As I threaded my way through the city and the morning chill, I kept a mental tally: One man wearing a tank top and making grand gestures at the sky; another shirtless man pacing in tight circles; one woman wearing a soiled hoodie, with either black ink or a black substance smeared across the bottom half of her face, picking up trash from water pooled in the gutter; a man hobbling with a cane and screaming a melody; a man emerging from a collapsed tent to fold up a crinkled black tarp; a woman with bare legs and swaths of bright green caked on her eyelids who, in slurred speech, offered me a wristwatch dangling from her fingers.
I do believe that hope is a discipline. It’s hard to practice every day. But this is why I still question whether my expectations were too high. God spared us—you, dear reader, and me—during this pandemic. For what reason? What can and should we do with the gifts of our lives?
I wrote the following op-ed in late July, though never submitted it for publication: While I share an opinion, I don’t offer any solutions (and none have come to mind since then). Since President Biden has announced that the pandemic is over, now is the time to share this essay.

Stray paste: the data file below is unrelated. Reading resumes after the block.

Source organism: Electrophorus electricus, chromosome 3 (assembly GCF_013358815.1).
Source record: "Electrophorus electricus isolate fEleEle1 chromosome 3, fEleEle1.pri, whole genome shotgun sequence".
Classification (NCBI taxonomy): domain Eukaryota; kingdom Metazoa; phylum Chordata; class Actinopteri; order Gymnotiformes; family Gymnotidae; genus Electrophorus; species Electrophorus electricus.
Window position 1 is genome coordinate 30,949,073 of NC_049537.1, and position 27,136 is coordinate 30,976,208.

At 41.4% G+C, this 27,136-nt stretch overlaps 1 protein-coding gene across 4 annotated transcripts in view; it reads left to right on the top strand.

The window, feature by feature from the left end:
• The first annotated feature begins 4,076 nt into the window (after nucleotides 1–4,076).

There is a stairwell or bathroom in every health care setting that has served as a sanctuary for medical professionals. We hold our breath and stifle our sobs while we stride towards the sanctuary; we wish to get there before anyone sees us weep. The tears fall because we learn a vulnerable patient died. A cherished colleague is leaving. A faceless health insurance reviewer has denied treatment. We run out of options to help someone because of choices an institution made. We wish we knew more, could do more.
As health care professionals, we are familiar with disappointment and sadness. Both are a part of our training and professional experience. We, however, are now experiencing enormous, unprecedented loss. Like ripples on a lake, our reactions to this loss will radiate forth and touch everyone in our communities.
The loss of life from the Covid pandemic looms over us. Over one million people in the United States have died from SARS-CoV2; we provided care to them in clinics, homeless shelters, jails, crisis centers, emergency departments, and hospitals. The individuals did not only die from Covid; others died from social consequences of the pandemic. Under- and untreated medical problems took away quality and quantity of life. Drinking, smoking, and injecting in doses too large offered relief from pain that defied description. Suicide seemed like the best choice among miserable options. We said their names and saw their faces, even as ours were covered with masks and goggles. Out of respect for patient privacy, we do not share these stories. In silence, we think of those who have died. This silence grows because we cannot find words to describe the shape, size, and saturation of our growing grief.